Influential Albums – 1) Boink!!

To celebrate the upcoming publication of my short story, “The Record Collector,” I’m finally doing the “post an influential album each day for 10 days” thing that several friends challenged me to do.


This was the second Replacements “album” I heard after buying Pleased to Meet Me blind (based on a concert review in the Kansas City Star that mentioned they’d played both “Gimme Shelter” and “Happy” by the Rolling Stones). My friend Bill Sykes bought it on cassette, and we listened for days on end. I didn’t know it was a compilation EP, but I knew it was genius. (Whoever sequenced this for Glass Records in London deserves a damn medal). I’m going to go on track-by-track, fragmented rant here.

“Color Me Impressed” is the best pop-punk song ever written. Period.

“White and Lazy.” Suddenly I realized I wasn’t the only Midwestern White kid obsessed with blues music and punk. The harmonica squall and indecipherable lyrics are perfect, as is the moment 1:50 minutes in when it transforms into by-the-book (obviously ironic) American hardcore. It takes guts to immediately follow that racket with…

“Within Your Reach” A slow, sparse tune that aches with missed chances and lack of fulfillment. Westerberg solo with a drum machine. His voice is perfectly ragged, which contrasts the keyboards and synth beats.

“If Only You Were Lonely.” This was the B-side of the Replacements first single. Again, it’s just Westerberg and an acoustic guitar. The first three songs prove he’s a great songwriter. This one proved he could work in any tradition. It’s a smart punk’s take on barroom country. “Well I ain’t very good but I get practice by myself/Forgot my one line so I just said what I felt” It’s Hank Williams and Woody Allen. Funny, sloppy, sad.

“Kids Don’t Follow.” An anthem. The opening of this track—a recording of police on a bullhorn breaking up a teenage party while a kid (allegedly young Dave Pirner) yells back “Fuck you!”—is legendary. The alternately soaring and staccato lead guitar on this is why Bob Stinson’s a god to people like me.

“Nowhere is My Home”—a power-pop gem that Alex Chilton produced but never got a proper release when the band was together (other than on this little import). Metaphorical homelessness, lost kids with pictures on milk cartons that end up in the trash. How many thrash songs used words like “disconcerted”? It’s smart music, but still sloppy and heartfelt.

“Take Me Down to the Hospital.” Another dose of blues mythology via Minnesota punk rock—the “St. James Infirmary” tradition with a narrator on his way to the grave. Fast, chugging… you feel like he’s going to die any minute. Again, the lyrics (“Tight uniforms/Fill out these forms/Take off your shirt/Where does it hurt?”) make the near-death experience seem hilarious and pathetic.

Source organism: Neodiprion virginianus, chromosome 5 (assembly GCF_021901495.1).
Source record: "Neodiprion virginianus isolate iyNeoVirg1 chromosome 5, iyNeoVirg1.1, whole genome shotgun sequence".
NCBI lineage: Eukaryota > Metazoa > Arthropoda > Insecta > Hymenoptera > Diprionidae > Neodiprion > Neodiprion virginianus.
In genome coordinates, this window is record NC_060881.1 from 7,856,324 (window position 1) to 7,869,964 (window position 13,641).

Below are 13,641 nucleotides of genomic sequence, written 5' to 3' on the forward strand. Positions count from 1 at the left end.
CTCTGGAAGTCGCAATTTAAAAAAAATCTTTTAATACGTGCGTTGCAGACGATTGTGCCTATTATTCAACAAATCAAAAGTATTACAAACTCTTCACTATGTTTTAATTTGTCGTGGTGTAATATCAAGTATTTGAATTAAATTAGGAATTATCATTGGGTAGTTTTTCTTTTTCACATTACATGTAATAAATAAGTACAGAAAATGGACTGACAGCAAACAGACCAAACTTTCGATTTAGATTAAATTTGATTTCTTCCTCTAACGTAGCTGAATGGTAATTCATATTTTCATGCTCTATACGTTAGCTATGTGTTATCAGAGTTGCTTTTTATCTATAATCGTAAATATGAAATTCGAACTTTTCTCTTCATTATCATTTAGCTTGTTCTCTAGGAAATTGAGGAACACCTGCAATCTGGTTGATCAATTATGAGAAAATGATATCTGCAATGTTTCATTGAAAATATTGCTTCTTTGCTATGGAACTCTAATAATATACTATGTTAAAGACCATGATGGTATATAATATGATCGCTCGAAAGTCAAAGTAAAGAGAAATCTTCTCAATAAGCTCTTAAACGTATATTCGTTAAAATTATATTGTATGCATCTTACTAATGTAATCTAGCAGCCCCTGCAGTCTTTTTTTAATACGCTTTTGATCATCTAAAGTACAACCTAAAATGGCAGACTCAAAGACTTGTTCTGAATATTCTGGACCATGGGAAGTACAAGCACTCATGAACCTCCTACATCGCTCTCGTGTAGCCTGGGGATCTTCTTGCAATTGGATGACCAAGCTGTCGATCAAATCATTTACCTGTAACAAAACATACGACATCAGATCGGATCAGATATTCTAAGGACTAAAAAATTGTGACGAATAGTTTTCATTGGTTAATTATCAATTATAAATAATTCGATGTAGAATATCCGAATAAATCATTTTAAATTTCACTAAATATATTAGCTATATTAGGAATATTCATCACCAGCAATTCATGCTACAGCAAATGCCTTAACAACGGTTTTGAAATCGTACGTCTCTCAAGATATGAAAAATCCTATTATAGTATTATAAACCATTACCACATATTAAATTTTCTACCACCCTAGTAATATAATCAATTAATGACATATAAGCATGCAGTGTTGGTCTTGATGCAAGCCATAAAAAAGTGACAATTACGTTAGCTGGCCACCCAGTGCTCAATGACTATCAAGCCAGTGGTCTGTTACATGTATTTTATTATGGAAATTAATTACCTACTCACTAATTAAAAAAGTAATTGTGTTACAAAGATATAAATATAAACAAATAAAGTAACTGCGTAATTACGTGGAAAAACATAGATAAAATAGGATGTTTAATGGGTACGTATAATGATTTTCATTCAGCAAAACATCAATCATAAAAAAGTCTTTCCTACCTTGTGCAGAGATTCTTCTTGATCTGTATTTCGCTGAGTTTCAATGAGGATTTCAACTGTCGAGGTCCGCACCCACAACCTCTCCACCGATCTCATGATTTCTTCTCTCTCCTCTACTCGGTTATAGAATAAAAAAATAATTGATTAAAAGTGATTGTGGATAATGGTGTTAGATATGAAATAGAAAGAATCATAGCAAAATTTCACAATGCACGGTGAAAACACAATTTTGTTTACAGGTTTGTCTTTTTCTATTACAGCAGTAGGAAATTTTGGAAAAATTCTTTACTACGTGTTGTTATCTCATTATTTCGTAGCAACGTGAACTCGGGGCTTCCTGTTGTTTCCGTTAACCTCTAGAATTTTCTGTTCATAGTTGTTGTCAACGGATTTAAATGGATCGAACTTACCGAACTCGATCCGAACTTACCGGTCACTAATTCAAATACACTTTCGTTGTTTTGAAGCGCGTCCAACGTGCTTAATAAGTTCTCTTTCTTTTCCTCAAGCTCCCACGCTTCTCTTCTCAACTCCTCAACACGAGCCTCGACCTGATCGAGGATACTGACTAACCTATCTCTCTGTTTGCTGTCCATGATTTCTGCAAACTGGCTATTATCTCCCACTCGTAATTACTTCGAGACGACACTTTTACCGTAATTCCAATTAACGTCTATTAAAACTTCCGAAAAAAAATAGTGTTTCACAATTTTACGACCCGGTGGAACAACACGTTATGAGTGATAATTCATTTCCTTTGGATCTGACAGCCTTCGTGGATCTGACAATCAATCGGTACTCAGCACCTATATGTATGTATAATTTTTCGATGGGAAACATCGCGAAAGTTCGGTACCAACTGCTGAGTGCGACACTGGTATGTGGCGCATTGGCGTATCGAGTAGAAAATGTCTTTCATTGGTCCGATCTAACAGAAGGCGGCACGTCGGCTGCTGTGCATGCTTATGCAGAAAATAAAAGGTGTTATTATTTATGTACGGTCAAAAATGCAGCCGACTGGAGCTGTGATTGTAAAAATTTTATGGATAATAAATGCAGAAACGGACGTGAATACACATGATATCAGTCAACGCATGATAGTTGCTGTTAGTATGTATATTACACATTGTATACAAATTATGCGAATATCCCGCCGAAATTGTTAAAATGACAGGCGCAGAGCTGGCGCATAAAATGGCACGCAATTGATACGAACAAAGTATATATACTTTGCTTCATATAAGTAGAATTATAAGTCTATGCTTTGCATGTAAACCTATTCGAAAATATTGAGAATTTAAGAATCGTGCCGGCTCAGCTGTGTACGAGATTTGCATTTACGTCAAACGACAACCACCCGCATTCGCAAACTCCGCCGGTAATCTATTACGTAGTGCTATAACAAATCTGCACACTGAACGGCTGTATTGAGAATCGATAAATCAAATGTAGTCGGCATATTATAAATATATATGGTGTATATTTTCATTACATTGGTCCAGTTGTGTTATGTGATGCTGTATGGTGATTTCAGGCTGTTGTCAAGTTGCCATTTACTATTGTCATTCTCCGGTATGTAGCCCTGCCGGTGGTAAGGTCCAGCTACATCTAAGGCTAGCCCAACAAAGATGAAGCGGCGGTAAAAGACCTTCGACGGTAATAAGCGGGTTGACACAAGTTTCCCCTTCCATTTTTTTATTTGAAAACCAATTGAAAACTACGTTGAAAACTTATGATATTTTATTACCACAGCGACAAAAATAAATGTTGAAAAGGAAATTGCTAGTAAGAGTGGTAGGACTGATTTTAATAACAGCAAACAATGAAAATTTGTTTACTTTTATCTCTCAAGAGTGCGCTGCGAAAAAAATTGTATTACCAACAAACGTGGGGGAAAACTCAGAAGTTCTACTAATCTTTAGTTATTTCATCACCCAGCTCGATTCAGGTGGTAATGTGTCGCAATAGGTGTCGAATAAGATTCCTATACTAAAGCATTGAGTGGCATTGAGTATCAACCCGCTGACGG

“Go.” A brilliant teenage werewolf of a song, alternately asking the listener to “stay and close your eyes” and “go while you can.” It does everything Pearl Jam and those other grunge bands did over and over during the early ‘90s. But the Mats were too creative, too smart, and too in love with music to just hammer out one type of song, as every song before this one on the EP proves.

“Go” and “White and Lazy” have something in common: I’m not sure what the words are. I don’t think anyone knows. This stuff exists in the realm of “Louie, Louie,” using energy and tone to convey meaning. I remember rock critic Arnd Schirmer calling Astral Weeks his favorite all-time record stating “I still don’t know what Van Morrison’s singing about.” I remember Joe Strummer talking about obsessing over Jamaican reggae lyrics—realizing their words and point-of-view was brilliant even though he was only catching 1/3 of the words through the singers’ thick patios. (Strummer knew American kids were doing the same thing with his records.) This album hits that for me.

The Replacements were probably the first group I discovered who were still active when their music changed my life. That counts for a lot. But so does Paul Westerberg’s ability to write about normal, boring life and capture the absurdity and sadness of it. Like Buddy Holly, The Replacements seemed like normal guys who just happened to be blessed with a genius eye for detail in lyrics and great sense of melody.


And, yeah, the name of my blog is a reference to the Replacements’ “Customer,” where he asks the store clerk girl he’s in love with “You sell Wondermint?”

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